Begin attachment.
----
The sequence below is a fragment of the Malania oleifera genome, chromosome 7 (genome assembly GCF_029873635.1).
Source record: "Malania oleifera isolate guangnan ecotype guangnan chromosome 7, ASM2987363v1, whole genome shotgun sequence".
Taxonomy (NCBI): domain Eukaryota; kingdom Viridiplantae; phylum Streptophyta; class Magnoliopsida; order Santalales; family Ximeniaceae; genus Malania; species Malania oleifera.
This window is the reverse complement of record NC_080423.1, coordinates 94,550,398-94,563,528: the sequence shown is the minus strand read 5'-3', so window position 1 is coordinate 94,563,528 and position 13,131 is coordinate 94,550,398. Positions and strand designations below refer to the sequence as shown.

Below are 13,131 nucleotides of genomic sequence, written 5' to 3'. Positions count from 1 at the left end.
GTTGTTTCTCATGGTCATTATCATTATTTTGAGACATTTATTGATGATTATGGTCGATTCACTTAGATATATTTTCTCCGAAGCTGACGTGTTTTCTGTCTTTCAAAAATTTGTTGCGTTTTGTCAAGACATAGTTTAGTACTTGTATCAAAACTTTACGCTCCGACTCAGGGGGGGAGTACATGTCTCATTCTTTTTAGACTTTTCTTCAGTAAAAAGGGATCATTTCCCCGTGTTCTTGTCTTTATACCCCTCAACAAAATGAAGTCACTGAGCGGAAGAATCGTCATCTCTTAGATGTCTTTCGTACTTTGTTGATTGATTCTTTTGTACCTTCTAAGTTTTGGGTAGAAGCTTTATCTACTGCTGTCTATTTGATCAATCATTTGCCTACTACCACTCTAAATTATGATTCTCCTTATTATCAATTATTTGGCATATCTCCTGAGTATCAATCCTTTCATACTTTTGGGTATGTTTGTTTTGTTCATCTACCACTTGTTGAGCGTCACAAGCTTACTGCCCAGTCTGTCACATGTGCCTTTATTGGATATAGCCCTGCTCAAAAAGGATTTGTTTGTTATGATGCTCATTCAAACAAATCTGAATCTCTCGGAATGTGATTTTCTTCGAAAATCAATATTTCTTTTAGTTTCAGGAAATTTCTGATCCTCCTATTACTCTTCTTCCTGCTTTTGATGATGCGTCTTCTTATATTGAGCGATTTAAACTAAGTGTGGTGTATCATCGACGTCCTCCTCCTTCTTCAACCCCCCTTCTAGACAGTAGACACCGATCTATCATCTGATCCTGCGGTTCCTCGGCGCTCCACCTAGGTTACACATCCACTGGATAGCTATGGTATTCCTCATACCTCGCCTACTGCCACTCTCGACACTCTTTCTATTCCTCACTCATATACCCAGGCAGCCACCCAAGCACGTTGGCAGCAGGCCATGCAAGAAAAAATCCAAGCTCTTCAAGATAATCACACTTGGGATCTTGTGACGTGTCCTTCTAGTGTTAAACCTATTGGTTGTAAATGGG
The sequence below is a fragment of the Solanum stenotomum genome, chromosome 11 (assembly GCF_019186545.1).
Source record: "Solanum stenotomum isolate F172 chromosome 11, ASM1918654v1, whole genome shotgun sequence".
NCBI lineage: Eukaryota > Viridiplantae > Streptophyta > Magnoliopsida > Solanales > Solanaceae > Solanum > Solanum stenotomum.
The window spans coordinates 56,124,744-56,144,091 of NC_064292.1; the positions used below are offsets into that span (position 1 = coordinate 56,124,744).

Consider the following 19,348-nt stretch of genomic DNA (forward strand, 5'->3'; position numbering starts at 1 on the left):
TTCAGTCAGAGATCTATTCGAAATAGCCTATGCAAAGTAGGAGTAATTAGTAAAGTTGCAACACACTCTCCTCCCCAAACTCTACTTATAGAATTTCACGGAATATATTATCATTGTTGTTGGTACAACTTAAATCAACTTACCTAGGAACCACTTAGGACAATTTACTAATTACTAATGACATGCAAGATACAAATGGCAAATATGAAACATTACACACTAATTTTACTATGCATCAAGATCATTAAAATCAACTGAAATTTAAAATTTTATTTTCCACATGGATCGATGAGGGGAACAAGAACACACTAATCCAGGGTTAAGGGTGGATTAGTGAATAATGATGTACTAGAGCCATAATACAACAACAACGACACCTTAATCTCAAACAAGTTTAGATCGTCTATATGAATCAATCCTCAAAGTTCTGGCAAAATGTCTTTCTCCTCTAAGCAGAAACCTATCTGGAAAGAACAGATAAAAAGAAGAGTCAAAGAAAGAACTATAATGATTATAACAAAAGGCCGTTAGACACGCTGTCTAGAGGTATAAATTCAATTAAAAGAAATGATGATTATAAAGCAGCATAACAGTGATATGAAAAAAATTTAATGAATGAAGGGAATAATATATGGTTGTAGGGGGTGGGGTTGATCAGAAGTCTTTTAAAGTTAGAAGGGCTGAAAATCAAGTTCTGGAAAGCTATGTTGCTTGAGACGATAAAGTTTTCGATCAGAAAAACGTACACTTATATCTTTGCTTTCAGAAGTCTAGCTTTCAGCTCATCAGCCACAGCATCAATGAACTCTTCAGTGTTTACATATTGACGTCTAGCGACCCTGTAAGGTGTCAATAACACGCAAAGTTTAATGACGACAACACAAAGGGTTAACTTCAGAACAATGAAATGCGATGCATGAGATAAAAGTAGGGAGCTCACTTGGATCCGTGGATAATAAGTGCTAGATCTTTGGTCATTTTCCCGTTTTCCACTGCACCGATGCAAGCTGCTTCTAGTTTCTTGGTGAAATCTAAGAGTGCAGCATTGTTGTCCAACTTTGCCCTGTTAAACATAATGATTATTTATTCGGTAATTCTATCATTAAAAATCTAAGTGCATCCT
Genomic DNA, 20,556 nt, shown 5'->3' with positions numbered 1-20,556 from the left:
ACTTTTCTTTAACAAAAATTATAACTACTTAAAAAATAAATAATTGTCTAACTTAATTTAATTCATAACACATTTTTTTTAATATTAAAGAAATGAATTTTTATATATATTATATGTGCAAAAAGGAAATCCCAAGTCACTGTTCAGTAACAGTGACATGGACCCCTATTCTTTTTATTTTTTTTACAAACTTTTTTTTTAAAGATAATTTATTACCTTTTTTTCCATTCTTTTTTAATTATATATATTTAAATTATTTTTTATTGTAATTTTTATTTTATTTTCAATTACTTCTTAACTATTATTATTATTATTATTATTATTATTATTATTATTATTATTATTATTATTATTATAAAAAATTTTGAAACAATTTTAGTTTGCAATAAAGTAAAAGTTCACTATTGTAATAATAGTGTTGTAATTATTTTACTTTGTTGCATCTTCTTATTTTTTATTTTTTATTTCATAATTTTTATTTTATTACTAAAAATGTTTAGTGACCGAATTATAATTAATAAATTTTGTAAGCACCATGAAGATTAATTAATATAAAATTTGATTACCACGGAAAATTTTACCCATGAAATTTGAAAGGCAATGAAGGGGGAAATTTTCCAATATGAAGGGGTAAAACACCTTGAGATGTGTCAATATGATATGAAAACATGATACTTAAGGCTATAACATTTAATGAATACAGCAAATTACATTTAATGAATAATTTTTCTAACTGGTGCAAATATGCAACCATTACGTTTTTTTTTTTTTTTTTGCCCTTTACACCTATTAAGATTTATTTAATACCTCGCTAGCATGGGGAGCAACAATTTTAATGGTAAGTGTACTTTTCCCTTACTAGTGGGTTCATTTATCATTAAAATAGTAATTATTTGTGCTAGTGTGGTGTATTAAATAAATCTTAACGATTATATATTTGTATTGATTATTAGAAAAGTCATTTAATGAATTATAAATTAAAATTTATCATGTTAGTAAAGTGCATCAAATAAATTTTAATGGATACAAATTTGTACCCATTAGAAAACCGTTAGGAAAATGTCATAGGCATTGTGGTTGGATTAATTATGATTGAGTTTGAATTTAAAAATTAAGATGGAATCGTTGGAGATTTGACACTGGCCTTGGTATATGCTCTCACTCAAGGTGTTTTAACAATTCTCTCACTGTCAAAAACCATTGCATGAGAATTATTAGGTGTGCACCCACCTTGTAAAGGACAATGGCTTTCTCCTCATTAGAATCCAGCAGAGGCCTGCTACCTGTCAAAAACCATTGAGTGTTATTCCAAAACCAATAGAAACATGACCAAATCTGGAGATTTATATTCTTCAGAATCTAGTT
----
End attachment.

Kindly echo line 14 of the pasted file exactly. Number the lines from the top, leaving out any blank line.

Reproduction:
ACTTTTCTTTAACAAAAATTATAACTACTTAAAAAATAAATAATTGTCTAACTTAATTTAATTCATAACACATTTTTTTTAATATTAAAGAAATGAATTTTTATATATATTATATGTGCAAAAAGGAAATCCCAAGTCACTGTTCAGTAACAGTGACATGGACCCCTATTCTTTTTATTTTTTTTACAAACTTTTTTTTTAAAGATAATTTATTACCTTTTTTTCCATTCTTTTTTAATTATATATATTTAAATTATTTTTTATTGTAATTTTTATTTTATTTTCAATTACTTCTTAACTATTATTATTATTATTATTATTATTATTATTATTATTATTATTATTATTATTATTATAAAAAATTTTGAAACAATTTTAGTTTGCAATAAAGTAAAAGTTCACTATTGTAATAATAGTGTTGTAATTATTTTACTTTGTTGCATCTTCTTATTTTTTATTTTTTATTTCATAATTTTTATTTTATTACTAAAAATGTTTAGTGACCGAATTATAATTAATAAATTTTGTAAGCACCATGAAGATTAATTAATATAAAATTTGATTACCACGGAAAATTTTACCCATGAAATTTGAAAGGCAATGAAGGGGGAAATTTTCCAATATGAAGGGGTAAAACACCTTGAGATGTGTCAATATGATATGAAAACATGATACTTAAGGCTATAACATTTAATGAATACAGCAAATTACATTTAATGAATAATTTTTCTAACTGGTGCAAATATGCAACCATTACGTTTTTTTTTTTTTTTTTGCCCTTTACACCTATTAAGATTTATTTAATACCTCGCTAGCATGGGGAGCAACAATTTTAATGGTAAGTGTACTTTTCCCTTACTAGTGGGTTCATTTATCATTAAAATAGTAATTATTTGTGCTAGTGTGGTGTATTAAATAAATCTTAACGATTATATATTTGTATTGATTATTAGAAAAGTCATTTAATGAATTATAAATTAAAATTTATCATGTTAGTAAAGTGCATCAAATAAATTTTAATGGATACAAATTTGTACCCATTAGAAAACCGTTAGGAAAATGTCATAGGCATTGTGGTTGGATTAATTATGATTGAGTTTGAATTTAAAAATTAAGATGGAATCGTTGGAGATTTGACACTGGCCTTGGTATATGCTCTCACTCAAGGTGTTTTAACAATTCTCTCACTGTCAAAAACCATTGCATGAGAATTATTAGGTGTGCACCCACCTTGTAAAGGACAATGGCTTTCTCCTCATTAGAATCCAGCAGAGGCCTGCTACCTGTCAAAAACCATTGAGTGTTATTCCAAAACCAATAGAAACATGACCAAATCTGGAGATTTATATTCTTCAGAATCTAGTT